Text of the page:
Blending Critical Care Nursing and Community-Based Nursing: Preparing BSN Students for Practice in the New Millennium

2.50
Hdl Handle:
http://hdl.handle.net/10755/149539
Type:
Presentation
Title:
Blending Critical Care Nursing and Community-Based Nursing: Preparing BSN Students for Practice in the New Millennium
Abstract:
Blending Critical Care Nursing and Community-Based Nursing: Preparing BSN Students for Practice in the New Millennium
Conference Sponsor:Sigma Theta Tau International
Conference Year:2001
Conference Date:November 10 - 14, 2001
Author:Bucher, Linda, DNS/DNSc/DSN
P.I. Institution Name:University of Delaware
Title:Assistant Professor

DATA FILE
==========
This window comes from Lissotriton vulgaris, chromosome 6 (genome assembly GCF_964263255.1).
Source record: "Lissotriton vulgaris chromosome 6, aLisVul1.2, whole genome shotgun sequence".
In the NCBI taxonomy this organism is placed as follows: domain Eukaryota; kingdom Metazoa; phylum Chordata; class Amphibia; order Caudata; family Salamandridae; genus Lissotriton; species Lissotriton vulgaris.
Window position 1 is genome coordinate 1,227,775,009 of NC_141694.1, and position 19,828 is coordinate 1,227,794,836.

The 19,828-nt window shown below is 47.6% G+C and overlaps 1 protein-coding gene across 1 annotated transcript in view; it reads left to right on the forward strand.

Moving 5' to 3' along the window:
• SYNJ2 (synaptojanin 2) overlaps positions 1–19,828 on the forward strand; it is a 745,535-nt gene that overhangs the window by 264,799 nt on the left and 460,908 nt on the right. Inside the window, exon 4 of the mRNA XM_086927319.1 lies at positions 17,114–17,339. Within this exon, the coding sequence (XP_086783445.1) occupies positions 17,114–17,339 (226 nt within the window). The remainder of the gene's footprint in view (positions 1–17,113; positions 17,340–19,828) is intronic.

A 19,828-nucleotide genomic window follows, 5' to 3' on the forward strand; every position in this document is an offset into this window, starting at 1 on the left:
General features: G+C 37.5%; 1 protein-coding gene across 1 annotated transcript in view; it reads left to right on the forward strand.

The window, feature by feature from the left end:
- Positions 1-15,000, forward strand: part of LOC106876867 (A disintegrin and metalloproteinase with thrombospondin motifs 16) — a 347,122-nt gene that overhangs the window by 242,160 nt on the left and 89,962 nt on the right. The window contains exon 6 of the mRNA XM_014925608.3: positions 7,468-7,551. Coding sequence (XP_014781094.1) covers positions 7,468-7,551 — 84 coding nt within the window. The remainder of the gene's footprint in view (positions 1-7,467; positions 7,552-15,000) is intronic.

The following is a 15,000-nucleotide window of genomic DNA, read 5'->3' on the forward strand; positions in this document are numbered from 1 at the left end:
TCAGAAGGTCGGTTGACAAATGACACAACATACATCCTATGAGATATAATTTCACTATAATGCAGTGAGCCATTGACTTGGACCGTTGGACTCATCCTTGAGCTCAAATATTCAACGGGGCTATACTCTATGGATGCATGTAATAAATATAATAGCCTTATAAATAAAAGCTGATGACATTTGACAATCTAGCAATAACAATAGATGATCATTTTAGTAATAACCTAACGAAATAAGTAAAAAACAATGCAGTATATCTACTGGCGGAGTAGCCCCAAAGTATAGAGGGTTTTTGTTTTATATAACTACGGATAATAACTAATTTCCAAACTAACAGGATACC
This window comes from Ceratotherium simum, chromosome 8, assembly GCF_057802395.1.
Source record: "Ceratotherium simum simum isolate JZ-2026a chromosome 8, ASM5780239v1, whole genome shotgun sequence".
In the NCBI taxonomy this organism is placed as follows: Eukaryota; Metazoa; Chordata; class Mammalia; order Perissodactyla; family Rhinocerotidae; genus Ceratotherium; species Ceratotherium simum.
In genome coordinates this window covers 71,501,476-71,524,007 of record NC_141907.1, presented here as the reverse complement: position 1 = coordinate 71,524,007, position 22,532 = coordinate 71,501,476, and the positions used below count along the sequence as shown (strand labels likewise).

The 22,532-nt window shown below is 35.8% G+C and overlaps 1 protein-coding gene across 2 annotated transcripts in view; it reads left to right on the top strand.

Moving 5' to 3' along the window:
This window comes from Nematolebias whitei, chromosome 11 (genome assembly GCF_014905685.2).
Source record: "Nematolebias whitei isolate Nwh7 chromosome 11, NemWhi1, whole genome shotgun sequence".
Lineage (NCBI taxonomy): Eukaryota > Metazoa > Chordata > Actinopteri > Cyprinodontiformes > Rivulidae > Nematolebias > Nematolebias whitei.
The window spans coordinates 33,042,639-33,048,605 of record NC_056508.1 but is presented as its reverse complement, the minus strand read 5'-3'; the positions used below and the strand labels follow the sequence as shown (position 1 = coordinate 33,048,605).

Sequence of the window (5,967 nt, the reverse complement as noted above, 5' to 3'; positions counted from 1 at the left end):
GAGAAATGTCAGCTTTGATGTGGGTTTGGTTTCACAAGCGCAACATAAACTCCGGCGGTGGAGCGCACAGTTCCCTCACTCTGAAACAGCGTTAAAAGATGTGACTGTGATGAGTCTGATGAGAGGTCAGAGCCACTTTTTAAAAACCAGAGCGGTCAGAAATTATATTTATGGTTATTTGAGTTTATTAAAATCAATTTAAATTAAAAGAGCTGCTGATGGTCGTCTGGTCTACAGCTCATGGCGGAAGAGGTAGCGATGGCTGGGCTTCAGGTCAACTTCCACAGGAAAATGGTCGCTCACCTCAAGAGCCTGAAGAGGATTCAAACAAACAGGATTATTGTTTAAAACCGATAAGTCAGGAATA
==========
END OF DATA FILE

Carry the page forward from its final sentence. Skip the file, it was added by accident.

Background/Problem: The dramatic shifts from inpatient to outpatient care in the 1980s and the restructuring of health systems in the 1990s have resulted in a surge of home health nursing services. Further, the acuity of patients discharged from acute care settings is higher than ever before. Shorter hospital stays and high-tech home care have become standard as nursing enters the new millennium. Portable, safe and life-sustaining equipment (ex. ventilators) and treatments (ex. home phototherapy) are easily and cost effectively delivered in the home. Yet, home care agencies are currently facing a severe shortage of qualified nurses. Solution: The development of nursing curricula that prepared students to provide community-based critical care nursing (CBCCN) at the entry level. Implementation: In the fall of 2000, a regional survey of home care agencies was conducted to identify the essential knowledge, skills, and attitudes needed by new graduate RNs to practice CBCCN. Using the survey results and recommendations from the collaborating home care agencies, the faculty developed and implemented an elective senior level, precepted clinical course (168 hrs.) and an elective senior-level theory course (56 hours) on CBCCN. Clinical experiences and classroom content focused on the care of critically ill and/or technology dependent patients across the lifespan, their families, and the communities in which they lived. A one-day Preceptor Development Workshop was held for agency nurses before the start of the course. Students worked intensely with nurse preceptors in adult and pediatric home care agencies. Outcomes: Evaluation data from students, preceptors, faculty, the collaborating agencies, patients/families, and employers will be presented. The variables examined included satisfaction levels, knowledge and skill acquisition, and employment patterns.